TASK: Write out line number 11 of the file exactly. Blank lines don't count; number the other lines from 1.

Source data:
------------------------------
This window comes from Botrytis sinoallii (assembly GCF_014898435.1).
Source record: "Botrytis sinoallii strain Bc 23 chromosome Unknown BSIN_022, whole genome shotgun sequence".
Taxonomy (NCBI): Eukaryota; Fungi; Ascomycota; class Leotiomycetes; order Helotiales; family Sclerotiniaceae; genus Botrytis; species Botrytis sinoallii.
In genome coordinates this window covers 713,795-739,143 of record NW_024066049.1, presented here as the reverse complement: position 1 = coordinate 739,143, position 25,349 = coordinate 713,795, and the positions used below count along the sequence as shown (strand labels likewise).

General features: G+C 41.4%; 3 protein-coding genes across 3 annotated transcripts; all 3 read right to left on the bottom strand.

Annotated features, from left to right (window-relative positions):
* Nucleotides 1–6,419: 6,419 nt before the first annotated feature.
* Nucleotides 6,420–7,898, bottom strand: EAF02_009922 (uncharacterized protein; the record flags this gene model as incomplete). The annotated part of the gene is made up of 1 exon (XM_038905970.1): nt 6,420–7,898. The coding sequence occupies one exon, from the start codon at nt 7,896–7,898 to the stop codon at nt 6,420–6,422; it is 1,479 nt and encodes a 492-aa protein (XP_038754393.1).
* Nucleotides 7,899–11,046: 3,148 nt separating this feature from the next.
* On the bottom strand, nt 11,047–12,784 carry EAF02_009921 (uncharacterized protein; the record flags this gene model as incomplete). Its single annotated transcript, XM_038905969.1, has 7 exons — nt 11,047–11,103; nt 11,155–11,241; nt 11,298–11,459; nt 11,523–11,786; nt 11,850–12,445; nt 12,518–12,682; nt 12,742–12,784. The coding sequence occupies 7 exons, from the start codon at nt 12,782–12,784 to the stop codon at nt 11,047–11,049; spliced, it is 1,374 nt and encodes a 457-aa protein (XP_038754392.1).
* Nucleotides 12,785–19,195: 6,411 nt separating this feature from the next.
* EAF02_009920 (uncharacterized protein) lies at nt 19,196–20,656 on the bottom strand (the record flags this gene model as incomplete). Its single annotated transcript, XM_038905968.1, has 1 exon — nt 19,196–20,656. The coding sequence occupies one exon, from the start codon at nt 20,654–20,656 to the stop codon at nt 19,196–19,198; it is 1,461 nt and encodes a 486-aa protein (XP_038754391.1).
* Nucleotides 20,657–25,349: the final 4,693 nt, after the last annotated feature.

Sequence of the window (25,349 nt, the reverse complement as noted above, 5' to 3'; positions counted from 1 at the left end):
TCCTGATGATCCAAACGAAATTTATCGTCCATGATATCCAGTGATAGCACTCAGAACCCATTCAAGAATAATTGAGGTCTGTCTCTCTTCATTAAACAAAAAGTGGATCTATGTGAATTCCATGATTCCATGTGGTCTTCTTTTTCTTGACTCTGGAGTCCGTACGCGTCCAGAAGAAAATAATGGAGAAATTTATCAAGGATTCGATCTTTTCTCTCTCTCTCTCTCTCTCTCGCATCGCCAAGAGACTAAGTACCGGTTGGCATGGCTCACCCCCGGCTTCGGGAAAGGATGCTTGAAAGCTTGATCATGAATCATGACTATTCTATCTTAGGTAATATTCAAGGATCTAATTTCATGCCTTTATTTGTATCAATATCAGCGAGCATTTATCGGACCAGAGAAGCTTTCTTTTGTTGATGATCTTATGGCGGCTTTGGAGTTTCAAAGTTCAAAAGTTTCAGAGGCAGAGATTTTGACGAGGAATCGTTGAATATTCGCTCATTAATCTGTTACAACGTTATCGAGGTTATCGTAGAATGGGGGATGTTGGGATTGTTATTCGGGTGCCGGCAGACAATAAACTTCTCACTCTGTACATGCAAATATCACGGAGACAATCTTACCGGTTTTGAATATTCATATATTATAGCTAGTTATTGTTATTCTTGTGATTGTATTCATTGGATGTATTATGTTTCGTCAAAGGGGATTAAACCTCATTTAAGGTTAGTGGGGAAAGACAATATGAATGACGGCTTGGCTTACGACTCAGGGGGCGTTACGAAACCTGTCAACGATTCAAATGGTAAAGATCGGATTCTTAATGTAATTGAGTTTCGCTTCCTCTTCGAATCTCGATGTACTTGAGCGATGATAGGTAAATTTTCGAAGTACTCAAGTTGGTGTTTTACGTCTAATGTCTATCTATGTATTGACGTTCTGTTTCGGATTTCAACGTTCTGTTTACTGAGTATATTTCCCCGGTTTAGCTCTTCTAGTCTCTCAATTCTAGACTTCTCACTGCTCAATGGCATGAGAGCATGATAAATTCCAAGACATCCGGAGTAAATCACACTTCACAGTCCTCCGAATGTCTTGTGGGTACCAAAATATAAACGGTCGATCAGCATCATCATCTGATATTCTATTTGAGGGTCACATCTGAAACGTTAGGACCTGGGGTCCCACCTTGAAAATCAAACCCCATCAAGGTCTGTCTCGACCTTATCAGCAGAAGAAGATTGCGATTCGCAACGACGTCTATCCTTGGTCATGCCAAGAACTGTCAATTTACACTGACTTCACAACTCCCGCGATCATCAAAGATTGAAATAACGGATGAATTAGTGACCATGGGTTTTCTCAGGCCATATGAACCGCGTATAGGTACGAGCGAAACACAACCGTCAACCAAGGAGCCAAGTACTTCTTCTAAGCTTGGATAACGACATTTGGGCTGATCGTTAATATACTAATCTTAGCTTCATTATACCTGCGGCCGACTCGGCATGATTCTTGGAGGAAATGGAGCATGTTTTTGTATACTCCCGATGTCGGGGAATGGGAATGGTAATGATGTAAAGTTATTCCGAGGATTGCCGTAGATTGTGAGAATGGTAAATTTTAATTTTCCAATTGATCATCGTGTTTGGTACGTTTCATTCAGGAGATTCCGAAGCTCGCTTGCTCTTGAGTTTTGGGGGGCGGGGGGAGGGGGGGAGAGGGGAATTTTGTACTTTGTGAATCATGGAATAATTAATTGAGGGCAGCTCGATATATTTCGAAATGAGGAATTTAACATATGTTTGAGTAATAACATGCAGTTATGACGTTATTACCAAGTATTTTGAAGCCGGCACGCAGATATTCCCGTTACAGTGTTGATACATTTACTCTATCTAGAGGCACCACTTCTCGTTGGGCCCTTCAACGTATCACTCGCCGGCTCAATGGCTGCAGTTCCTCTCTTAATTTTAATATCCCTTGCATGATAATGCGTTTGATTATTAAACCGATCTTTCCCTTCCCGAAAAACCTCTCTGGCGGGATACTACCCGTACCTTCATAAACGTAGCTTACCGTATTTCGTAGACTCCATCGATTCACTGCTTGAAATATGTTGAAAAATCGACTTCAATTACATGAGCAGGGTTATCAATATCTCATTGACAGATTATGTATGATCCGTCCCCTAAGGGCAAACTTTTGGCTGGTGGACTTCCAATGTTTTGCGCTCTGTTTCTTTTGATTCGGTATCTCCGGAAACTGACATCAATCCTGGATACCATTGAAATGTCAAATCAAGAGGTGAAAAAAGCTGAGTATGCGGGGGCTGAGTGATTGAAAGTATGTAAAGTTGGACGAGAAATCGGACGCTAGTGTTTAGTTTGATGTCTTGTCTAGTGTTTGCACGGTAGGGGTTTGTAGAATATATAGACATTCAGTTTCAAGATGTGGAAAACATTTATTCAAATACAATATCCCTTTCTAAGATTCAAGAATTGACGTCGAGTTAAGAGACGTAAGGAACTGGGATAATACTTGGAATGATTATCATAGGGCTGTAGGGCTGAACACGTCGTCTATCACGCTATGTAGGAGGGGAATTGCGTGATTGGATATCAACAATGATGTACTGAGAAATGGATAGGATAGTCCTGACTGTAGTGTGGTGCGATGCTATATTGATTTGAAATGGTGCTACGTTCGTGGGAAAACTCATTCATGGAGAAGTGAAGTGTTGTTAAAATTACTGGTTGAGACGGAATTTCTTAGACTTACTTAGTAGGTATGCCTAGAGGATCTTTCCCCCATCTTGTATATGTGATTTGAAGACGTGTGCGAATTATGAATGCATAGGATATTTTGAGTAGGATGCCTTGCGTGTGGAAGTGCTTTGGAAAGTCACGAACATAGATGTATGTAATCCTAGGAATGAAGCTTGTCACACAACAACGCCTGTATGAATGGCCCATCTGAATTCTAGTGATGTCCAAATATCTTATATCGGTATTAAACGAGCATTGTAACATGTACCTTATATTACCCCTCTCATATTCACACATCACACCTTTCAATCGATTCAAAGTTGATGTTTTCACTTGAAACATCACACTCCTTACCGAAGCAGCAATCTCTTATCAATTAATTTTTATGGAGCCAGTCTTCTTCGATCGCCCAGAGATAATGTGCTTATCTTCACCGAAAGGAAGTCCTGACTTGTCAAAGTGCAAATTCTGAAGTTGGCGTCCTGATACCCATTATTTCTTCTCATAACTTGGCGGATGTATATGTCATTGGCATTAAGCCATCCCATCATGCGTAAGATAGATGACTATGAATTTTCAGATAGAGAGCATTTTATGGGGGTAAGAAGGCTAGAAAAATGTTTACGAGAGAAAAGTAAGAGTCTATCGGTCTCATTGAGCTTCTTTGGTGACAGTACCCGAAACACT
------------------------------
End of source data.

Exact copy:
* Nucleotides 12,785–19,195: 6,411 nt separating this feature from the next.